Starting your photography journey with the end (the real end) in mind

by Outlaw Photographer James Michael Taylor on February 11, 2018

in This is Life

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“NONE said they wished they’d watched more TV. NONE said they should’ve spent more time on Face Book. NONE said they enjoyed fighting with others. NONE enjoyed hospital.” – Alastair McAlpine, pediatrician to terminally-ill children

This thread of tweets is one of the most powerful things I’ve read in months:

In it, Alastair shares what his patients, terminally-ill children, told him they wish they had more time to enjoy with their lives.




Ice cream.

I’m a single father of three kids ages 7 to 13, so this just put my heart in a vice.

I immediately went to my journal to ask myself hard questions:

– Am I investing my life into the people and projects that truly make a difference? Would I die tomorrow – or in 10 years – with regrets?

– What would my days look like if I just hit the big Reset button and lived life by the wisdom of these young people?

– What am I grateful for right now? (and every day) How do I get more of that into my life?

If you are an artist – if you feel a gut-level need to create and impact and serve with your photography – you need to give that reality the space it deserves in your life. Becoming or being a professional photographer isn’t just a hobby or project or scheme to make money for you.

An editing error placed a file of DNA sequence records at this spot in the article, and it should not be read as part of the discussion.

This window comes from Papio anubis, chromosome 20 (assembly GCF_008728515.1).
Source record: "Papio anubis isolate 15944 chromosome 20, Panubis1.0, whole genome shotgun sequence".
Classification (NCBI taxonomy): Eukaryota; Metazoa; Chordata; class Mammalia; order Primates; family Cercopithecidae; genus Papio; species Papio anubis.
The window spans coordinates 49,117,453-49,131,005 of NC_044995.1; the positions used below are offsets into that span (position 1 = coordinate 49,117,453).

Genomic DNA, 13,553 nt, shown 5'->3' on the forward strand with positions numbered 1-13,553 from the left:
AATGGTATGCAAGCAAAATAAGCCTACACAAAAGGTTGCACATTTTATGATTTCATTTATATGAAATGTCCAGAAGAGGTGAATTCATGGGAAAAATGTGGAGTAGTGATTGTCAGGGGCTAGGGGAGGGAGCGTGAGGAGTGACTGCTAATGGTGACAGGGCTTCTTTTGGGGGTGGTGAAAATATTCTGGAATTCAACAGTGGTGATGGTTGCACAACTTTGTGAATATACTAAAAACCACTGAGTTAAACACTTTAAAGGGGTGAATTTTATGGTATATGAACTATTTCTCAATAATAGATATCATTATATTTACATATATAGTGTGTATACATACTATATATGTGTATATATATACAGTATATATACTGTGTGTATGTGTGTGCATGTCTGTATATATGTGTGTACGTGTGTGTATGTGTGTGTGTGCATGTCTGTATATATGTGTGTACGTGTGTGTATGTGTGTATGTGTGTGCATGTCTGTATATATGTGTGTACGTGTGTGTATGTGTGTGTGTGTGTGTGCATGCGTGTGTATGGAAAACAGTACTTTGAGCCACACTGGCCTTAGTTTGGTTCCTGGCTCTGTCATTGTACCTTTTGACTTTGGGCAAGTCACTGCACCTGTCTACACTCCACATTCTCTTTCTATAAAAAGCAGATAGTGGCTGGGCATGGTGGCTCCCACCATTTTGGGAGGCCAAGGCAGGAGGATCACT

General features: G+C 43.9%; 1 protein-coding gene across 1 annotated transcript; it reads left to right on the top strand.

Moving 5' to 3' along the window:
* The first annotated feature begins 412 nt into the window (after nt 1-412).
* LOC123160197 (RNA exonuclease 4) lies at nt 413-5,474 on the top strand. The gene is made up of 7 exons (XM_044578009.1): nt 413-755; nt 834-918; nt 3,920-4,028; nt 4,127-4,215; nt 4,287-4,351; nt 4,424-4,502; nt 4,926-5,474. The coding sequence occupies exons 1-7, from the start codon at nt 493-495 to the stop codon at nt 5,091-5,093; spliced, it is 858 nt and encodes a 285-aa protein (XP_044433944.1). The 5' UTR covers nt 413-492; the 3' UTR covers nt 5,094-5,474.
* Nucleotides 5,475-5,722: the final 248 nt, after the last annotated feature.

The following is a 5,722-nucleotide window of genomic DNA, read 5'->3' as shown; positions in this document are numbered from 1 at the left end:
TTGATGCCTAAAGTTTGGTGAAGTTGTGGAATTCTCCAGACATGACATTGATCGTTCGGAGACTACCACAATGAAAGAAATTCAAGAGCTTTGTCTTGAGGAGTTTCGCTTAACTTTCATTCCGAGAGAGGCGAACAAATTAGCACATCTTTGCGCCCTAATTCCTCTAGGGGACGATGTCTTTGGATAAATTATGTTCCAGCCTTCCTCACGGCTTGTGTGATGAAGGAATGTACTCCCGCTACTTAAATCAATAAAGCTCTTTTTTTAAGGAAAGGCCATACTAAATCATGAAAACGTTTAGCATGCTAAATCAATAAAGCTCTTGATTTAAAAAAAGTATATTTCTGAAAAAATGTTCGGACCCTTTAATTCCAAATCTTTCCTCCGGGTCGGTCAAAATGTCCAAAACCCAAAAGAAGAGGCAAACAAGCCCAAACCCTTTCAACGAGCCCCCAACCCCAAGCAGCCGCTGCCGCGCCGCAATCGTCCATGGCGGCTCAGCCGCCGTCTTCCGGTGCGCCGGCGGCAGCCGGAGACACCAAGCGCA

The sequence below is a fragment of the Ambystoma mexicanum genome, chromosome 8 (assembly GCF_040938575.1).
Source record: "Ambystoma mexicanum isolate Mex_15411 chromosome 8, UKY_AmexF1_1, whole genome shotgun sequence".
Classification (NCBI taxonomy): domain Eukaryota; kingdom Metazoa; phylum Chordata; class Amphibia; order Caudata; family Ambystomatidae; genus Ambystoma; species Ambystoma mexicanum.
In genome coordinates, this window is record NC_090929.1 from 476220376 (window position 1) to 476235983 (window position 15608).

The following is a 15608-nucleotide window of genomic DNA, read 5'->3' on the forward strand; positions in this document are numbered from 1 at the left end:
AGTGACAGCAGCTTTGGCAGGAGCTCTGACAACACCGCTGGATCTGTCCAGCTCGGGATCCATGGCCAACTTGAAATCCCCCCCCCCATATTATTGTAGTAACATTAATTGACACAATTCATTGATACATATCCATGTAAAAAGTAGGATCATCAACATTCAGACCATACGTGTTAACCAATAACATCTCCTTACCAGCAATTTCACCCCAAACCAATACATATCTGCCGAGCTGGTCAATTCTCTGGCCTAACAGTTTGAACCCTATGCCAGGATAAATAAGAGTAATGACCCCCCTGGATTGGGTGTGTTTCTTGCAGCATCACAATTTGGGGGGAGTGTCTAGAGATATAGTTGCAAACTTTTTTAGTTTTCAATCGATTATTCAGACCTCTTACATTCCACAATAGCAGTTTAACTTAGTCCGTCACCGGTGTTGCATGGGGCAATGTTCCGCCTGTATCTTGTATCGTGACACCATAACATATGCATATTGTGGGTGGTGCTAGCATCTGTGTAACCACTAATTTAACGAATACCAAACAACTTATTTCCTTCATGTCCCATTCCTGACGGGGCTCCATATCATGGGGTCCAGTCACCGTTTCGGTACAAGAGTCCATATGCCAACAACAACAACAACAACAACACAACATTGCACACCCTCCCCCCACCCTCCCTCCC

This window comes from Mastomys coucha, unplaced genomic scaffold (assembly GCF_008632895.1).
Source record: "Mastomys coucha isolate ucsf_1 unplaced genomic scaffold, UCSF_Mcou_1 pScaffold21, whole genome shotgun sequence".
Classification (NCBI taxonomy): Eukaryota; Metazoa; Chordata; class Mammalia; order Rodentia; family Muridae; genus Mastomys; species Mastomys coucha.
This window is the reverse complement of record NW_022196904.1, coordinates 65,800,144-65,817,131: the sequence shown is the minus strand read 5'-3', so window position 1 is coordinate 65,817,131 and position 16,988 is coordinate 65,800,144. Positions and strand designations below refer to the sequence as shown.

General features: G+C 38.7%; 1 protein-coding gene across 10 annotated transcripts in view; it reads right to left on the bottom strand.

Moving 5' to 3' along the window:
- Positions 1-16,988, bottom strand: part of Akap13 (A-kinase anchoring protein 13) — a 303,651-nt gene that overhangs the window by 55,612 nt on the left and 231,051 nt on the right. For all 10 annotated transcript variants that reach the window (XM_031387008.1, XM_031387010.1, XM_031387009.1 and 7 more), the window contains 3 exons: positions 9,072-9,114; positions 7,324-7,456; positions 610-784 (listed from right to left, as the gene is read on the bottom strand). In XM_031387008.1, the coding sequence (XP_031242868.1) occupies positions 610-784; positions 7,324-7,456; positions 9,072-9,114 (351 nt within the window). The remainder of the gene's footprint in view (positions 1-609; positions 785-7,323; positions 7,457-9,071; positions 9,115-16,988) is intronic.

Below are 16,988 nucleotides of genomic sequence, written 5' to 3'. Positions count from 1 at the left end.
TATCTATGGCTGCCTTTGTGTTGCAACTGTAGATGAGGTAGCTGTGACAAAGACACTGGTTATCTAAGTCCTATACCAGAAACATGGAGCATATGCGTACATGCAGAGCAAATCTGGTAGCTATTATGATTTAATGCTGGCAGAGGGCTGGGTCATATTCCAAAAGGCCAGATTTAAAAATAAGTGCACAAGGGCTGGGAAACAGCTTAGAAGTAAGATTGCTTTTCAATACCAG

You’re an artist.

Making photos, getting better, affecting people with your work – is as much a part of your base needs as eating, sleeping, and breathing.

One day you’ll be on your own deathbed, no time left to procrastinate or put off until ‘someday’ or ‘the right time.’

Are you living your life – and honoring your artistic creativity – today, and every day, in a way that you’ll look back without regret?

Choose. Commit. And act.

What’s the biggest challenge holding you back today? E-mail me and let me know.

– James Michael


1. Journal (write out your thoughts, digitally or on paper) on this question: “Am I living every day in a way that I could die tomorrow, or in 10 years, with no regrets?”

2. Open your calendar. Block an hour to work on your photography this week. The sooner the better. When you commit to and then honor that time, look at your calendar again; find another hour, and block it off. Repeat until photography is once again a consistent part of your life.

3. Meditate on “memento mori” – remember death. “Let us prepare our minds as if we’d come to the very end of life. Let us postpone nothing. Let us balance life’s books each day. … The one who puts the finishing touches on their life each day is never short of time.” – Seneca. Remembering that you could die at any time instills a healthy and powerful mindset that time is precious, and fleeting. Do what’s most important today – and every day.

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